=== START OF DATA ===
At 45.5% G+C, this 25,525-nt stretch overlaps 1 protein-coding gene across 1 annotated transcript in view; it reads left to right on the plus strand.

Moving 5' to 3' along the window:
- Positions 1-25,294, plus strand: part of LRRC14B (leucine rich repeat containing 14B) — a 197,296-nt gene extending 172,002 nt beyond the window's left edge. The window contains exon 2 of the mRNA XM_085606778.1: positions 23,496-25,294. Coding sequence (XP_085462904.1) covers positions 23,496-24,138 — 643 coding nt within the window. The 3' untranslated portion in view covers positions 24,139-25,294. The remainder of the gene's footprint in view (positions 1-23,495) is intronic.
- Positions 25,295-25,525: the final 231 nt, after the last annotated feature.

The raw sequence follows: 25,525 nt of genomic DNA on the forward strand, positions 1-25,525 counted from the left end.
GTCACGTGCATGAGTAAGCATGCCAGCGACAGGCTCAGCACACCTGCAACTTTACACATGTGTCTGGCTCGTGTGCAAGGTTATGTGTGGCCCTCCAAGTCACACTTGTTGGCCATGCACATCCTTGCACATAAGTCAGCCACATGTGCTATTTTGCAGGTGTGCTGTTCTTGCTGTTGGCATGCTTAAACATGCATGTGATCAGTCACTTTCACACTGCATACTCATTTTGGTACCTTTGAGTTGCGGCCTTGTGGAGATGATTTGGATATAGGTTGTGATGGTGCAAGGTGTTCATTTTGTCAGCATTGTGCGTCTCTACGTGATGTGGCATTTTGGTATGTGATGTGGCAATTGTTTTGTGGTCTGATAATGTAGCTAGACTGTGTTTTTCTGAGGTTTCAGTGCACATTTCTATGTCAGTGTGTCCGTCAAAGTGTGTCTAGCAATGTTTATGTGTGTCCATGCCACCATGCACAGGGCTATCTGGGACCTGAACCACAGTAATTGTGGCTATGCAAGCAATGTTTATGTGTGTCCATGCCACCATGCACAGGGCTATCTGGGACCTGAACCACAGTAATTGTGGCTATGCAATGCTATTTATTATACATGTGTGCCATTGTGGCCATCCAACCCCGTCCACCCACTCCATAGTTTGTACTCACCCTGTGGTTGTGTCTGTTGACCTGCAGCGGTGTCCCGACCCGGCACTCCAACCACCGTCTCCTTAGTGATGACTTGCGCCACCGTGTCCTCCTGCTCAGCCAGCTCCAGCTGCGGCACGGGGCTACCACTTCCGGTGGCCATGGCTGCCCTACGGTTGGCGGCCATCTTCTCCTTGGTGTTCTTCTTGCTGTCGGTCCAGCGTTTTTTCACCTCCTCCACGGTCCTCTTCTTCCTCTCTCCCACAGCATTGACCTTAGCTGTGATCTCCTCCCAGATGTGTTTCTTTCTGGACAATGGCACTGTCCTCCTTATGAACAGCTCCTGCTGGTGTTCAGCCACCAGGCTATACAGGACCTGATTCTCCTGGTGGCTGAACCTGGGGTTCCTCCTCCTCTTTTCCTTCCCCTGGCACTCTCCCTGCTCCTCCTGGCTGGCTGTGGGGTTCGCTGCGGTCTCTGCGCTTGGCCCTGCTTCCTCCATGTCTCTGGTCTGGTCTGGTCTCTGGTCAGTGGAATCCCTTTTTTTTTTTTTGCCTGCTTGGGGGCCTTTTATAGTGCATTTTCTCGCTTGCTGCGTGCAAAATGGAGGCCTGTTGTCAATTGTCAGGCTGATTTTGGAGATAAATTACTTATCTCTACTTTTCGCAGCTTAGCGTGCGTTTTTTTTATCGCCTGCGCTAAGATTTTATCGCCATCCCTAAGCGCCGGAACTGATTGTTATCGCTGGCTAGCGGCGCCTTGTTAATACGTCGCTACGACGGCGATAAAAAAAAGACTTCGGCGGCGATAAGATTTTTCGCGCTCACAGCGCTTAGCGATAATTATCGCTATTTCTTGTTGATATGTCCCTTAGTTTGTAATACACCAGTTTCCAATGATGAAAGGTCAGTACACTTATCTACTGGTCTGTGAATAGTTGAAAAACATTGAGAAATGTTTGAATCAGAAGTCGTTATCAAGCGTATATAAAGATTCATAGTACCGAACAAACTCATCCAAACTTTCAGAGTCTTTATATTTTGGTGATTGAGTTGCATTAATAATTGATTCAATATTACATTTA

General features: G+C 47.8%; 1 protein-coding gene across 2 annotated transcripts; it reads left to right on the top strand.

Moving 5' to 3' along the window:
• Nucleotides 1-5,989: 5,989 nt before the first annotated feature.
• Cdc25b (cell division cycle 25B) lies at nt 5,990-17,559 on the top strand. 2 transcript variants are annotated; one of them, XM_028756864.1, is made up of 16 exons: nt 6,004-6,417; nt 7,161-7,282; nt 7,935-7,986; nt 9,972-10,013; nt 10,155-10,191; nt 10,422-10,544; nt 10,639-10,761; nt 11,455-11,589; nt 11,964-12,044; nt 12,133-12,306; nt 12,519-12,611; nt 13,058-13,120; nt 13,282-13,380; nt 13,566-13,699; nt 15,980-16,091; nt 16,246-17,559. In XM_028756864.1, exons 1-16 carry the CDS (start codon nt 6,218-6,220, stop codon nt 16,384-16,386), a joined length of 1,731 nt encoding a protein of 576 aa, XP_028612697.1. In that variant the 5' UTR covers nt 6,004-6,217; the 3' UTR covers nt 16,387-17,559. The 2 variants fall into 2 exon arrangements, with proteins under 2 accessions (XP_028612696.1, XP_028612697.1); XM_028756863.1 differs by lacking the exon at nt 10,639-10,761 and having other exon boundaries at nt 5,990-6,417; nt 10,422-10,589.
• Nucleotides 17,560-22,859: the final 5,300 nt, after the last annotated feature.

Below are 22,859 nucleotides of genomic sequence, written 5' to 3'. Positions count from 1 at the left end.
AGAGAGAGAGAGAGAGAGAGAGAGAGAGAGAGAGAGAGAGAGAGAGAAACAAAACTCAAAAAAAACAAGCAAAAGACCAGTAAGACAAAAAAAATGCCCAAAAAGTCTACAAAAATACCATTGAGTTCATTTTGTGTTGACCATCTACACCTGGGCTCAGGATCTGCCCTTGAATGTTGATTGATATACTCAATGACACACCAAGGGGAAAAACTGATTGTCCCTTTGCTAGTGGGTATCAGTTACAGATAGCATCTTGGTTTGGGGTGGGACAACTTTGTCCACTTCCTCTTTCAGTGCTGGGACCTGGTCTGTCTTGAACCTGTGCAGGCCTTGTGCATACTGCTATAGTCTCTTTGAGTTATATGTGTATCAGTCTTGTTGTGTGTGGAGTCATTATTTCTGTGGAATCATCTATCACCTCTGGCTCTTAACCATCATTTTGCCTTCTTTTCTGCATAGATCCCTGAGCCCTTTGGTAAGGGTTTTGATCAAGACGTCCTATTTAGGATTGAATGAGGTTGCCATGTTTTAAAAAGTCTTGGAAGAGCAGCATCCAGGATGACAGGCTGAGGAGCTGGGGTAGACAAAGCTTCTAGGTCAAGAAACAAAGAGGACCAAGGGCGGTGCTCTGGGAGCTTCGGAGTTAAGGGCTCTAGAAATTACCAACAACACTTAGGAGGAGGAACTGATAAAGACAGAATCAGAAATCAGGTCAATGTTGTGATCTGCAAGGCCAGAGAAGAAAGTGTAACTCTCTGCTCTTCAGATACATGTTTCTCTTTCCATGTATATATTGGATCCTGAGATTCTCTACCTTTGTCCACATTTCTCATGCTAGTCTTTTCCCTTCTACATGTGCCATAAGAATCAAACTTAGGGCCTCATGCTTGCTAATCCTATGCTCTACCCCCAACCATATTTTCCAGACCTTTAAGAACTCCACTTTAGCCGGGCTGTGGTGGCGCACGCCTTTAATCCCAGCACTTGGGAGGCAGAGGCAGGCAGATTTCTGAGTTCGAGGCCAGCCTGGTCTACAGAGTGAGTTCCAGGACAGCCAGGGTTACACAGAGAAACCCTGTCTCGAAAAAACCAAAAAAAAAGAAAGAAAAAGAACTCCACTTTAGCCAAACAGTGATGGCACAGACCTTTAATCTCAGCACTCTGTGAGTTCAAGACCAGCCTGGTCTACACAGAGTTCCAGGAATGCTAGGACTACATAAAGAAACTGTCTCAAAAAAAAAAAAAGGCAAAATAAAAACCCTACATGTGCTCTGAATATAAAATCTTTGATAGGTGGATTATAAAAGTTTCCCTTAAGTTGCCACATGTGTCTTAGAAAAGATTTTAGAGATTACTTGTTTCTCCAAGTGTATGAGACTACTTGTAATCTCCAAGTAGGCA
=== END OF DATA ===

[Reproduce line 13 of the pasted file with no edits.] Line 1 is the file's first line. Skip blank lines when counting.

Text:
AGAGAGAGAGAGAGAGAGAGAGAGAGAGAGAGAGAGAGAGAGAGAGAAACAAAACTCAAAAAAAACAAGCAAAAGACCAGTAAGACAAAAAAAATGCCCAAAAAGTCTACAAAAATACCATTGAGTTCATTTTGTGTTGACCATCTACACCTGGGCTCAGGATCTGCCCTTGAATGTTGATTGATATACTCAATGACACACCAAGGGGAAAAACTGATTGTCCCTTTGCTAGTGGGTATCAGTTACAGATAGCATCTTGGTTTGGGGTGGGACAACTTTGTCCACTTCCTCTTTCAGTGCTGGGACCTGGTCTGTCTTGAACCTGTGCAGGCCTTGTGCATACTGCTATAGTCTCTTTGAGTTATATGTGTATCAGTCTTGTTGTGTGTGGAGTCATTATTTCTGTGGAATCATCTATCACCTCTGGCTCTTAACCATCATTTTGCCTTCTTTTCTGCATAGATCCCTGAGCCCTTTGGTAAGGGTTTTGATCAAGACGTCCTATTTAGGATTGAATGAGGTTGCCATGTTTTAAAAAGTCTTGGAAGAGCAGCATCCAGGATGACAGGCTGAGGAGCTGGGGTAGACAAAGCTTCTAGGTCAAGAAACAAAGAGGACCAAGGGCGGTGCTCTGGGAGCTTCGGAGTTAAGGGCTCTAGAAATTACCAACAACACTTAGGAGGAGGAACTGATAAAGACAGAATCAGAAATCAGGTCAATGTTGTGATCTGCAAGGCCAGAGAAGAAAGTGTAACTCTCTGCTCTTCAGATACATGTTTCTCTTTCCATGTATATATTGGATCCTGAGATTCTCTACCTTTGTCCACATTTCTCATGCTAGTCTTTTCCCTTCTACATGTGCCATAAGAATCAAACTTAGGGCCTCATGCTTGCTAATCCTATGCTCTACCCCCAACCATATTTTCCAGACCTTTAAGAACTCCACTTTAGCCGGGCTGTGGTGGCGCACGCCTTTAATCCCAGCACTTGGGAGGCAGAGGCAGGCAGATTTCTGAGTTCGAGGCCAGCCTGGTCTACAGAGTGAGTTCCAGGACAGCCAGGGTTACACAGAGAAACCCTGTCTCGAAAAAACCAAAAAAAAAGAAAGAAAAAGAACTCCACTTTAGCCAAACAGTGATGGCACAGACCTTTAATCTCAGCACTCTGTGAGTTCAAGACCAGCCTGGTCTACACAGAGTTCCAGGAATGCTAGGACTACATAAAGAAACTGTCTCAAAAAAAAAAAAAGGCAAAATAAAAACCCTACATGTGCTCTGAATATAAAATCTTTGATAGGTGGATTATAAAAGTTTCCCTTAAGTTGCCACATGTGTCTTAGAAAAGATTTTAGAGATTACTTGTTTCTCCAAGTGTATGAGACTACTTGTAATCTCCAAGTAGGCA